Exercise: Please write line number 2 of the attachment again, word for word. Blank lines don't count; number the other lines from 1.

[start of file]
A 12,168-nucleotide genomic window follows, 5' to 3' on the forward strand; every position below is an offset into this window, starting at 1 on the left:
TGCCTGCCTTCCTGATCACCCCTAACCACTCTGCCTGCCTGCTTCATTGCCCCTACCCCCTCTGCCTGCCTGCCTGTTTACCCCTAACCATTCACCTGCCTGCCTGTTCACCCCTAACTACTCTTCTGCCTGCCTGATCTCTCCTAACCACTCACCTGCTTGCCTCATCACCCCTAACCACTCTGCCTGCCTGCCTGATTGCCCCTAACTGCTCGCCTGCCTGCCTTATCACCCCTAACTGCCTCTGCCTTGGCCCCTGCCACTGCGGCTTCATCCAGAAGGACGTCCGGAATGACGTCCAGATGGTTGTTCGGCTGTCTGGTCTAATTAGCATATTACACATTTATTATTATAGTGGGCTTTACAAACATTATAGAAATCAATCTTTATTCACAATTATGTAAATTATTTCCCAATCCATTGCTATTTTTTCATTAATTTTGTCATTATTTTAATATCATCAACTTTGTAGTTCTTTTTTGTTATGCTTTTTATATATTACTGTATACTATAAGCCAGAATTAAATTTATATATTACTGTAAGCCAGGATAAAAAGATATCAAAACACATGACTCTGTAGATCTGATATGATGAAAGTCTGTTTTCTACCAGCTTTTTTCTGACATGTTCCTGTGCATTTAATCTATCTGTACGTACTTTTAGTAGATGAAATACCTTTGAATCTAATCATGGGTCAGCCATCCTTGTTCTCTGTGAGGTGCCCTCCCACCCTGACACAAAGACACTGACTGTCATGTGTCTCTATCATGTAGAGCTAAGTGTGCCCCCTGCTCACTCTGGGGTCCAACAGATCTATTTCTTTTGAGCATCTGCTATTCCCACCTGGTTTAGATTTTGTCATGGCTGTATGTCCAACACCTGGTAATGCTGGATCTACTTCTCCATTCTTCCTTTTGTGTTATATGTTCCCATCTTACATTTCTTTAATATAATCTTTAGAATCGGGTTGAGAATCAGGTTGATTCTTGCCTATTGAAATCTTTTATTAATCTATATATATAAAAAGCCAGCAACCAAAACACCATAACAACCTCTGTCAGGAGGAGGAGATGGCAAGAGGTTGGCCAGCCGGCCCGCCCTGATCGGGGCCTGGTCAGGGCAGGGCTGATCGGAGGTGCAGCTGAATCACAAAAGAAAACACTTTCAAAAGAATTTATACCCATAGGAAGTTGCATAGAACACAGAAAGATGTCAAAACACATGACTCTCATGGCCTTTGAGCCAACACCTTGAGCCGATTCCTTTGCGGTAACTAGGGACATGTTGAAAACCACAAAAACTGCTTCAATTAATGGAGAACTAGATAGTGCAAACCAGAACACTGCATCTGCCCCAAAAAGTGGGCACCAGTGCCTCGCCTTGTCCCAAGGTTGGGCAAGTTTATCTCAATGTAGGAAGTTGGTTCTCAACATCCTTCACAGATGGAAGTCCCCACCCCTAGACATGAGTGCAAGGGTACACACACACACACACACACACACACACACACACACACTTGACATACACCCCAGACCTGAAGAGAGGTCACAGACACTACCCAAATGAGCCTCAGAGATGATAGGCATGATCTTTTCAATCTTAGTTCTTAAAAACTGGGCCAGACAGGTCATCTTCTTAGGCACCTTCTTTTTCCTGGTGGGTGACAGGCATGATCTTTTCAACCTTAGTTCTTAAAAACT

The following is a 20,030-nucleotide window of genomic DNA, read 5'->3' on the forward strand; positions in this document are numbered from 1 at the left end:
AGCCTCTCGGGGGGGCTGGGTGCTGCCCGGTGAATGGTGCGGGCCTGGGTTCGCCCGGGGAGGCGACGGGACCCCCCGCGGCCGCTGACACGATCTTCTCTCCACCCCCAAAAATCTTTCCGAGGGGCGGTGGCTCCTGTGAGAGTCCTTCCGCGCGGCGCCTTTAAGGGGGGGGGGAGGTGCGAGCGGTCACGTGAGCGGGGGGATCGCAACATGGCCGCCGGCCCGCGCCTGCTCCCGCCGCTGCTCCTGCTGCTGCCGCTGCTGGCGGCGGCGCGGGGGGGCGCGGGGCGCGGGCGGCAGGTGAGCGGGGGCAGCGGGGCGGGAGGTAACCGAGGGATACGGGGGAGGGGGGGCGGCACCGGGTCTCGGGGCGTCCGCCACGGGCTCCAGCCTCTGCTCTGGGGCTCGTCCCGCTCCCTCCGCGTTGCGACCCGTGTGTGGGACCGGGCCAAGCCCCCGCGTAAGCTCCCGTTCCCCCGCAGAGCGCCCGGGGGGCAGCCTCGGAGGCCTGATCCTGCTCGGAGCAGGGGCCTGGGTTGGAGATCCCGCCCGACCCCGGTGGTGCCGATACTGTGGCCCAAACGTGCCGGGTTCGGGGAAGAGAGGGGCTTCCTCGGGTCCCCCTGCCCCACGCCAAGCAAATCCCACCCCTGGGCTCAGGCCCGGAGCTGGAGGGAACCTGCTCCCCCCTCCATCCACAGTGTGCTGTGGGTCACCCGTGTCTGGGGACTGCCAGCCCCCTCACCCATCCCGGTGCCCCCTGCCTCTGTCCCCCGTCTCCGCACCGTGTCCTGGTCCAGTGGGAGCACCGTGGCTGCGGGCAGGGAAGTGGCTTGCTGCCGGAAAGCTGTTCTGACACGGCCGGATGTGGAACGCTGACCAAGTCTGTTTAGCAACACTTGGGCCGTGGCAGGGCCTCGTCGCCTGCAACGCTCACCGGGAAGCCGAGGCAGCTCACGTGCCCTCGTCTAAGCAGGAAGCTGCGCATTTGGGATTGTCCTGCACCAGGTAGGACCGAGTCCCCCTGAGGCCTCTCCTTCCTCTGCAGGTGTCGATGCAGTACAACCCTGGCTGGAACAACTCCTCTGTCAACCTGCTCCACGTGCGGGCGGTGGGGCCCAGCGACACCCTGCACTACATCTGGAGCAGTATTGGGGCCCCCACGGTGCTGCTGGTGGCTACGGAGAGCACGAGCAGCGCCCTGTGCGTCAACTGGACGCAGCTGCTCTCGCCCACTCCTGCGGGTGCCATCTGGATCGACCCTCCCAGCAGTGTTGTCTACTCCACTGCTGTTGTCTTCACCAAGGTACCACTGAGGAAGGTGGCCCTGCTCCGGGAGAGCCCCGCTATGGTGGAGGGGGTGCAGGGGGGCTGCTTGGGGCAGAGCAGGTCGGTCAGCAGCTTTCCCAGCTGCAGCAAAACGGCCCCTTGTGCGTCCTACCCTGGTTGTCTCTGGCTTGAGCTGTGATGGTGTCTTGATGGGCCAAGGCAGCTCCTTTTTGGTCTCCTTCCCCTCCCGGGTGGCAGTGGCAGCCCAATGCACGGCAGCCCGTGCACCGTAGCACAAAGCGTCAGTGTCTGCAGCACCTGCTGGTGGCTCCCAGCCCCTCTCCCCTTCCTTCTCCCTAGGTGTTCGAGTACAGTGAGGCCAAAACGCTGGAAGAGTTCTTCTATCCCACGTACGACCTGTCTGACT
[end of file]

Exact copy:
TGCCTGCCTTCCTGATCACCCCTAACCACTCTGCCTGCCTGCTTCATTGCCCCTACCCCCTCTGCCTGCCTGCCTGTTTACCCCTAACCATTCACCTGCCTGCCTGTTCACCCCTAACTACTCTTCTGCCTGCCTGATCTCTCCTAACCACTCACCTGCTTGCCTCATCACCCCTAACCACTCTGCCTGCCTGCCTGATTGCCCCTAACTGCTCGCCTGCCTGCCTTATCACCCCTAACTGCCTCTGCCTTGGCCCCTGCCACTGCGGCTTCATCCAGAAGGACGTCCGGAATGACGTCCAGATGGTTGTTCGGCTGTCTGGTCTAATTAGCATATTACACATTTATTATTATAGTGGGCTTTACAAACATTATAGAAATCAATCTTTATTCACAATTATGTAAATTATTTCCCAATCCATTGCTATTTTTTCATTAATTTTGTCATTATTTTAATATCATCAACTTTGTAGTTCTTTTTTGTTATGCTTTTTATATATTACTGTATACTATAAGCCAGAATTAAATTTATATATTACTGTAAGCCAGGATAAAAAGATATCAAAACACATGACTCTGTAGATCTGATATGATGAAAGTCTGTTTTCTACCAGCTTTTTTCTGACATGTTCCTGTGCATTTAATCTATCTGTACGTACTTTTAGTAGATGAAATACCTTTGAATCTAATCATGGGTCAGCCATCCTTGTTCTCTGTGAGGTGCCCTCCCACCCTGACACAAAGACACTGACTGTCATGTGTCTCTATCATGTAGAGCTAAGTGTGCCCCCTGCTCACTCTGGGGTCCAACAGATCTATTTCTTTTGAGCATCTGCTATTCCCACCTGGTTTAGATTTTGTCATGGCTGTATGTCCAACACCTGGTAATGCTGGATCTACTTCTCCATTCTTCCTTTTGTGTTATATGTTCCCATCTTACATTTCTTTAATATAATCTTTAGAATCGGGTTGAGAATCAGGTTGATTCTTGCCTATTGAAATCTTTTATTAATCTATATATATAAAAAGCCAGCAACCAAAACACCATAACAACCTCTGTCAGGAGGAGGAGATGGCAAGAGGTTGGCCAGCCGGCCCGCCCTGATCGGGGCCTGGTCAGGGCAGGGCTGATCGGAGGTGCAGCTGAATCACAAAAGAAAACACTTTCAAAAGAATTTATACCCATAGGAAGTTGCATAGAACACAGAAAGATGTCAAAACACATGACTCTCATGGCCTTTGAGCCAACACCTTGAGCCGATTCCTTTGCGGTAACTAGGGACATGTTGAAAACCACAAAAACTGCTTCAATTAATGGAGAACTAGATAGTGCAAACCAGAACACTGCATCTGCCCCAAAAAGTGGGCACCAGTGCCTCGCCTTGTCCCAAGGTTGGGCAAGTTTATCTCAATGTAGGAAGTTGGTTCTCAACATCCTTCACAGATGGAAGTCCCCACCCCTAGACATGAGTGCAAGGGTACACACACACACACACACACACACACACACACACACACTTGACATACACCCCAGACCTGAAGAGAGGTCACAGACACTACCCAAATGAGCCTCAGAGATGATAGGCATGATCTTTTCAATCTTAGTTCTTAAAAACTGGGCCAGACAGGTCATCTTCTTAGGCACCTTCTTTTTCCTGGTGGGTGACAGGCATGATCTTTTCAACCTTAGTTCTTAAAAACT